A small bash script that makes it easy to compare python code snippets using
timeit module. The snippets share the same setup code (when provided),
which reduces the amount of typing needed to compare multiple snippets.
It helps to answer the question "Which of these runs faster on my machine?",
timeit is designed to answer the question "How fast does this run
on my machine?".
Command Line Help:
Usage: timeitcomp.sh -h | -v timeitcomp.sh [-e=exe...] [-s code...] [CODE...] [options] [-- ARGS...] Options: CODE : One or more code snippets to compare. If a file name is given, it will be read. You can force reading from stdin by passing -. Default: stdin ARGS : Extra arguments for timeit. Must be last, and come after the -- separator. -C,--color : Use colors, even when piping output. -e=exe,--exe=exe : Python interpreter executable to use. This flag can be set multiple times. All code snippets will be used once per executable. Default: python3 -h,--help : Show this message and exit. -N,--nocolor : Disable colors. -o,--overhead : Account for some of the overhead of using timeit to run these snippets. Times the execution of a simple 'pass' statement for each executable, and subtracts that from each snippet's run time. -s code,--setup code : Setup code for timeit (same as timeit -s). Can be used multiple times. This can also be a file name to read setup code from. -v,--version : Show version and exit.
timeitcomp.sh to somewhere in
cd timeitcompare ln -s "$PWD/timeitcomp.sh" ~/.local/bin/timeitcomp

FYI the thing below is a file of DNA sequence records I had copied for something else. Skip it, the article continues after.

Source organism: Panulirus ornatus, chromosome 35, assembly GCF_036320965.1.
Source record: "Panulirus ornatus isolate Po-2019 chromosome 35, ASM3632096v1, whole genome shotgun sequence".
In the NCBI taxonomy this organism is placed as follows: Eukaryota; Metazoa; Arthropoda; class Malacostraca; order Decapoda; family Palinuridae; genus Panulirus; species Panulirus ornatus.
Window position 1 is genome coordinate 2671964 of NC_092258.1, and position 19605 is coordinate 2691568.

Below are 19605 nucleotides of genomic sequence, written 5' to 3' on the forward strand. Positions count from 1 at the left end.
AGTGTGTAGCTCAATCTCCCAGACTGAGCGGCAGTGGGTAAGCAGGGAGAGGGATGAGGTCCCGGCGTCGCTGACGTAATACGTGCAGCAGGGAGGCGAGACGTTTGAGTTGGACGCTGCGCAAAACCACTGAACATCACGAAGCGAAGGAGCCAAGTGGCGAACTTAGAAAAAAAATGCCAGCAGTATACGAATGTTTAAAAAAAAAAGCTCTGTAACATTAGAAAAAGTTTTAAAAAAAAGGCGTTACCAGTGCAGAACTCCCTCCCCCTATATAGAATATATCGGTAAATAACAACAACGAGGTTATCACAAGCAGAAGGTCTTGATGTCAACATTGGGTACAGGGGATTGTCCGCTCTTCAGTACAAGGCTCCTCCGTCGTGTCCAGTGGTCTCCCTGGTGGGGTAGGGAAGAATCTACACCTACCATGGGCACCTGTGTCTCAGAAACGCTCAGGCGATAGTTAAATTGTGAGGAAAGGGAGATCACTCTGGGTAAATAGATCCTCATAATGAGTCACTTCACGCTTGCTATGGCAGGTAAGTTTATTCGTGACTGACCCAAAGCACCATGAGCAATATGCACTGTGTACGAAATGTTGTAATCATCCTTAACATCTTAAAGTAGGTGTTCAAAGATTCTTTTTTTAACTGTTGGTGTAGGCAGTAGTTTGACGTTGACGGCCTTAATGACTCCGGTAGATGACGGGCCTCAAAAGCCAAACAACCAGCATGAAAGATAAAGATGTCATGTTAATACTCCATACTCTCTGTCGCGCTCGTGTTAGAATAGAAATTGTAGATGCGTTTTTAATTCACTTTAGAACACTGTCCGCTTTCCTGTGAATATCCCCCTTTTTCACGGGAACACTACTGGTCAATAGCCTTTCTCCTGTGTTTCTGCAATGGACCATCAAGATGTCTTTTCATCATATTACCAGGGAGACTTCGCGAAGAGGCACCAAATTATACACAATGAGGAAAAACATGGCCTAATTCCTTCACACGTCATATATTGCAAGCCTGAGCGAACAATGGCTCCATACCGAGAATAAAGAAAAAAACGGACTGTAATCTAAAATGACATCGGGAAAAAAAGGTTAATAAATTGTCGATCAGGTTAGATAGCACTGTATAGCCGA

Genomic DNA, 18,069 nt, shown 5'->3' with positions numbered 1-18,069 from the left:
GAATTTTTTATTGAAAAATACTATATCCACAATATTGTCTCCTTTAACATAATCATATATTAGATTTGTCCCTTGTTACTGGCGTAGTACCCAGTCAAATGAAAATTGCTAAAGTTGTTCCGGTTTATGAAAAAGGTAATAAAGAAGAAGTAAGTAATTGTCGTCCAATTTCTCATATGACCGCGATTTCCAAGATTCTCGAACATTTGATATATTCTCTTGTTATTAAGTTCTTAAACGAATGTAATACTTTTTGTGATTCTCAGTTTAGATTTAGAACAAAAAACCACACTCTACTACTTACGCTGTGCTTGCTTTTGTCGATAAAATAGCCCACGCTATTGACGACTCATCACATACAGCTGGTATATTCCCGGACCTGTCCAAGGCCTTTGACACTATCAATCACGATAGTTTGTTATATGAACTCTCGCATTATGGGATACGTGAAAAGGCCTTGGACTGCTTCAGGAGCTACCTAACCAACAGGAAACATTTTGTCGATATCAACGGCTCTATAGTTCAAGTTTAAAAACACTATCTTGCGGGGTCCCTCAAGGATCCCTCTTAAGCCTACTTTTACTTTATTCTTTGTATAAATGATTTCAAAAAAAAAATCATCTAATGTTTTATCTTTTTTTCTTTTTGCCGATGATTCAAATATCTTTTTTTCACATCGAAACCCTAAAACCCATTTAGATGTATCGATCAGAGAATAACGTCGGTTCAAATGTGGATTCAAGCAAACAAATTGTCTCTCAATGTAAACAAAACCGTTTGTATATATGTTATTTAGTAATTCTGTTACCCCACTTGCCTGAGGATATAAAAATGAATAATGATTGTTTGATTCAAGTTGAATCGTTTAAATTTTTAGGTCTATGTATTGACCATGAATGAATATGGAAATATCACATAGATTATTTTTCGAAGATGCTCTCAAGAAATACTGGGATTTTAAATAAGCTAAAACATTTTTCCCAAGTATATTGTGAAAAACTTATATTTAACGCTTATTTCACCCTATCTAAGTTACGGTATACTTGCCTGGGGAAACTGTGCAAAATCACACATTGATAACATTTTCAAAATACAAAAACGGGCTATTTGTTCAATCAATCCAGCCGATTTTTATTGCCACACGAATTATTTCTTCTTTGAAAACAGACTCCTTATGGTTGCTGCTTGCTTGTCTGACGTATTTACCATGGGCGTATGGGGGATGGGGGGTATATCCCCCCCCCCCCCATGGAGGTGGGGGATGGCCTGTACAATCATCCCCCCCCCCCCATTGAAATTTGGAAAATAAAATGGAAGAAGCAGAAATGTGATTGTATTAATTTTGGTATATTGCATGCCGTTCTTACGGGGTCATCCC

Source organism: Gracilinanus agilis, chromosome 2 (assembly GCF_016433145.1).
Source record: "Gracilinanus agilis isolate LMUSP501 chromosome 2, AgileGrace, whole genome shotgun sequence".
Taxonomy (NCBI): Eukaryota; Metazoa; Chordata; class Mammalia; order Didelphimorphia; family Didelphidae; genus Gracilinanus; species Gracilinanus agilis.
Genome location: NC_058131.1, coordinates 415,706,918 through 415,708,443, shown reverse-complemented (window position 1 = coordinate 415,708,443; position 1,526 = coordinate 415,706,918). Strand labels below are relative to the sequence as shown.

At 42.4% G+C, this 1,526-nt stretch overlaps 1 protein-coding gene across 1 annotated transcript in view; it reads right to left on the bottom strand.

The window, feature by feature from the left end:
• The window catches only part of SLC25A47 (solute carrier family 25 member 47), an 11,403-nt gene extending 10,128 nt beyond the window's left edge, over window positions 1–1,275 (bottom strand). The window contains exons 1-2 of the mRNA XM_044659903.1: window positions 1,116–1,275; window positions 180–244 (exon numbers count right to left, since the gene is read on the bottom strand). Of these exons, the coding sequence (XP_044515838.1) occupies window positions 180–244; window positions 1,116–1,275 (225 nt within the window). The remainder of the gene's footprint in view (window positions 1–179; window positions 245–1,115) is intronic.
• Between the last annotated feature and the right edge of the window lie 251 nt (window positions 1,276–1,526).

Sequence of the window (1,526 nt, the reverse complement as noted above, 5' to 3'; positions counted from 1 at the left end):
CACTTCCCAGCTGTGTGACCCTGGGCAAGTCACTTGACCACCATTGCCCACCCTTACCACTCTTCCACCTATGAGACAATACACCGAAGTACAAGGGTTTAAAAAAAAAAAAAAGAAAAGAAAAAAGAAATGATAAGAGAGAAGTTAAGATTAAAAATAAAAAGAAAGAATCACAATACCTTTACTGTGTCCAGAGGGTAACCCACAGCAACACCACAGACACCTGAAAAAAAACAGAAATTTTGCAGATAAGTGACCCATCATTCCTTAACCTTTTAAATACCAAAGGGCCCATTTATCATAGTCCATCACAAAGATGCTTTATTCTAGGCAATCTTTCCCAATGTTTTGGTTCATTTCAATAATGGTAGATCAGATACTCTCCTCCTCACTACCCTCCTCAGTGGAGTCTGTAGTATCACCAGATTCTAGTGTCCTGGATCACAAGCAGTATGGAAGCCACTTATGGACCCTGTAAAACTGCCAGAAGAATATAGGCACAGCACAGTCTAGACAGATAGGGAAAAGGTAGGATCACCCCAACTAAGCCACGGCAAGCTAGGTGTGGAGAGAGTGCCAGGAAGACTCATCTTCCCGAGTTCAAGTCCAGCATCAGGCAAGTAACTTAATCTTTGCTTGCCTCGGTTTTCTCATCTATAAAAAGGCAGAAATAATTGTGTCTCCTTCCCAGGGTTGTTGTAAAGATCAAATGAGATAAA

colr.sh should be placed in the same directory as
timeitcomp.sh, no matter
where you place the symlink. The script will continue to work
(with no colors) without
Example of comparing two code snippets:
timeitcomp -s "nums=range(5)" "[str(c) for c in nums]" "map(str, nums)"
Example of comparing two interpreters with the same snippet:
timeitcomp -e=python -e=python3 -s "nums=range(5)" "map(str, nums)"
Example of comparing two interpreters with two code snippets:
timeitcomp -e=python -e=python3 -s "nums=range(5)" "[str(c) for c in nums]" "map(str, nums)"
Example of output:
Using: python -s nums=range(5) Timing: [str(c) for c in nums] 1000000 loops, best of 3: 0.966 usec per loop Timing: map(str, nums) 1000000 loops, best of 3: 0.853 usec per loop Using: python3 -s nums=range(5) Timing: [str(c) for c in nums] 1000000 loops, best of 3: 1.87 usec per loop Timing: map(str, nums) 1000000 loops, best of 3: 0.27 usec per loop
Examples of reading stdin/files:
timeitcomp < snippet.py # snippet.py is read and used. timeitcomp -s setup.py < snippet.py # setup code is read from setup.py, snippet.py is timed. timeitcomp snippet.py snippet2.py # both files used as separate snippets. echo "x=1" | timeitcomp # stdin is used as a snippet. timeitcomp # stdin will be read and used (at least one line)
Example of mixing files, snippets, and stdin.
echo "map(str, range(5))" | timeitcomp "(str(c) for c in range(5))" - snippet.py
A contrived example to show
timeitcomp's colorized output:
timeitcomp -s " s = 'test this out' def with_split(text): return ''.join( c for word in text.split() for c in word ) def with_ne(text): return ''.join( c for c in text if c != ' ' ) def with_replace(text): return text.replace(' ', '') " "with_split(s)" "with_ne(s)" "with_replace(s)" -e=python -e=python3 -o
Colors are automatically disabled when piping output, but
can be forced on or off with
Any interpreter that supports calling timeit with
-m timeit can be used